BY JEN BRENNAN
This is Jamie. He was a resident of San Souci Avenue, and because of the disease of alcoholism, he no longer could keep a roof over his head.
He was a skilled carpenter and loved making things with his hands. He always called me his guardian angel, and would visit me often. Many of you probably recognize him, because he frequented Downtown DeLand.
I helped him get into The Bridge. He got sober, had a job, and he said he had never felt better. Unfortunately, his addiction and freedom of the street were too strong for him. After leaving The Bridge, his downward spiral was more severe and swift than ever before.
After months of collapsing in the streets and other business owners experiencing the brunt of his addiction, he finally accepted a ride to the hospital.
He was taken to Orchid Cove rehabilitation in Daytona Beach and was told he would have to spend the remainder of his life there, because of how badly his body had deteriorated.
He wrote me, and in the letter he sounded hopeful but accepting of his current state. On Friday, Nov. 11, he collapsed in Daytona and wasn’t able to be revived.
I love you, Jamie, and I hope your sweet soul has now found peace. Jamie was beautifully immortalized in this photograph by Rooster Photography. I showed Jamie this picture a while ago, and he loved it.
— Brennan is the owner of Centro Tea Co., a Downtown DeLand business that supplies tea and baked goods to spots around town like Trilogy Coffee Roasting Co. Brennan’s base of operations is inside Sidecar Home Market and Bar at 100 S. Woodland Blvd. in DeLand.
Remembering a brother who was ‘absolutely brilliant’
BY NOAH HERTZ
Jamie Latourette was born on June 21, 1969, in Staten Island, New York. At a young age, Latourette moved with his family to Pine Island, Florida, and later to Ormond Beach, where he grew up.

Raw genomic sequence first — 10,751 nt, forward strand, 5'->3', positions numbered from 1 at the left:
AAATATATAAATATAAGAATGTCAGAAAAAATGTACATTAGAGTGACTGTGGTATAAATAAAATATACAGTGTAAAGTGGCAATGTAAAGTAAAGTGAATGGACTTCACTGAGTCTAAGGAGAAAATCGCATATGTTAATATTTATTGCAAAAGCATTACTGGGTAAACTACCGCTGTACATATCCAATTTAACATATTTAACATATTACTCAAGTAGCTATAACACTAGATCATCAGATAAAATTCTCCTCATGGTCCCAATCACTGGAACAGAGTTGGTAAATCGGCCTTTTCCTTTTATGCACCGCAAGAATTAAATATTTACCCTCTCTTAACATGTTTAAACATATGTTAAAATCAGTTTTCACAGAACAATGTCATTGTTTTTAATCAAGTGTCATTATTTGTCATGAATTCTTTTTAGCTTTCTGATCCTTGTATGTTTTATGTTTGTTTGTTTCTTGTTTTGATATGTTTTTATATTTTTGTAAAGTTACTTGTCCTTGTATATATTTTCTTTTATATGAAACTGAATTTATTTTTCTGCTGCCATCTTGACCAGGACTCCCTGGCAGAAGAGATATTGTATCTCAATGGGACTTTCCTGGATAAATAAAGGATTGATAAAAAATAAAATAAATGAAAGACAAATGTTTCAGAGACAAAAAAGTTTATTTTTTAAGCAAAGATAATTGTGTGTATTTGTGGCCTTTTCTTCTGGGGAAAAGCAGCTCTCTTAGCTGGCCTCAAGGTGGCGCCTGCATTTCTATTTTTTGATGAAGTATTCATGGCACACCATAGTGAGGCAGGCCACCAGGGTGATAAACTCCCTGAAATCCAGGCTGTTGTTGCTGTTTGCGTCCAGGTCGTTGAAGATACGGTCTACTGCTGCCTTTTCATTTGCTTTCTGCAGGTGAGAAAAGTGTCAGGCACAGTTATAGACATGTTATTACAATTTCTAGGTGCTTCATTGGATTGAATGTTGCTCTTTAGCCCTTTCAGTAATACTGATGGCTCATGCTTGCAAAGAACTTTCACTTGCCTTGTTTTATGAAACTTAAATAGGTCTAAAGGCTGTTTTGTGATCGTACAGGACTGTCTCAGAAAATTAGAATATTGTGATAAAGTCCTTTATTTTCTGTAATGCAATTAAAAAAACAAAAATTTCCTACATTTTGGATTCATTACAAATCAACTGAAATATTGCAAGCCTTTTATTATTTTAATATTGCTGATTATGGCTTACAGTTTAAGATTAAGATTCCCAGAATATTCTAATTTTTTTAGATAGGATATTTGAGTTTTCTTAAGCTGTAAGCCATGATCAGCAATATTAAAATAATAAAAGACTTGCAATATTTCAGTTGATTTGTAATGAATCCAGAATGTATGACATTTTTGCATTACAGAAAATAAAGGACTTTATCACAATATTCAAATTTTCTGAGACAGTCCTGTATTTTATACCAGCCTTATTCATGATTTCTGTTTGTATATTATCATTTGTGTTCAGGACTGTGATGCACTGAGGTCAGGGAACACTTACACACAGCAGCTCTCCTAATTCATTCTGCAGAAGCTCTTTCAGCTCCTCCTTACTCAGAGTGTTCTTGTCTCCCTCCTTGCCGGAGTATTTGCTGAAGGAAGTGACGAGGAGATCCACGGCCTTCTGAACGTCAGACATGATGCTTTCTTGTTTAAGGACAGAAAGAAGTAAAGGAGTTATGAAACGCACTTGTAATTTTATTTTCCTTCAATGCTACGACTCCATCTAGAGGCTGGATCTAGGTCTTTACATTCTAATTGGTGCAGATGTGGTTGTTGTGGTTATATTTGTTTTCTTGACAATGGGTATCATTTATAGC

As an adult, Latourette lived in Atlanta, where he worked for Moon Brothers
Architects, assisting with historic conservation. In his free time, he made art, some of which was on display in his Atlanta stomping grounds.
In Florida, Latourette worked as a caretaker for a DeLand family in a historic home.
Latourette’s sister, Cherie McTiernan, fondly remembered how intelligent and creative her late brother was.
“He was a brilliant person, just absolutely brilliant,” she said. “He had an extraordinary life, with a lot of friends and a lot of people who cared about him. A lot of people were trying to figure out what they could do for him, because he had a lot of people who loved him and cared about him, myself included.”
McTiernan misses her brother, but she recognizes that addiction had taken him from her long before his death.
“It’s really astonishing what addiction does to people, because it takes them away from you while they’re still alive,” she said. “People need to stop thinking of addiction like a crime and start helping people.”
Homelessness can happen to anyone
BY NOAH HERTZ
According to data from the Volusia-Flagler County Coalition for the Homeless,
as of this January, there are estimated to be 800 people experiencing homelessness in Volusia County, including more than 150 people in DeLand alone.
From coalition Director Jeff White: “Homelessness does not discriminate. There
are as many reasons that people become homeless as there are homeless persons, that can account for a person or family falling into homelessness.
“Anyone at any time can find themselves subject to circumstances beyond their control to include medical issues, mental health issues, substance abuse issues, domestic violence, accidents leading to unforeseen devastating injuries leading to hospitalizations, etc., all of which can lead to homelessness.
“Persons who find themselves homeless are usually blindsided by the event, not knowing how to circumvent the circumstances leading up to being homeless and/or thinking ‘It can never happen to me.’
“Once a person falls into homelessness, it is that much more difficult to get rehoused as there is no manual or guide instructing ‘How to get out of homelessness 101.’
“This is why we must work as a community to assist those who have become homeless get rehoused and try to divert those facing homelessness from actually becoming homeless.
“We must try to set our biases about the homeless aside and view the homeless as we would any other person, giving them the dignity and respect that we all deserve as human beings.”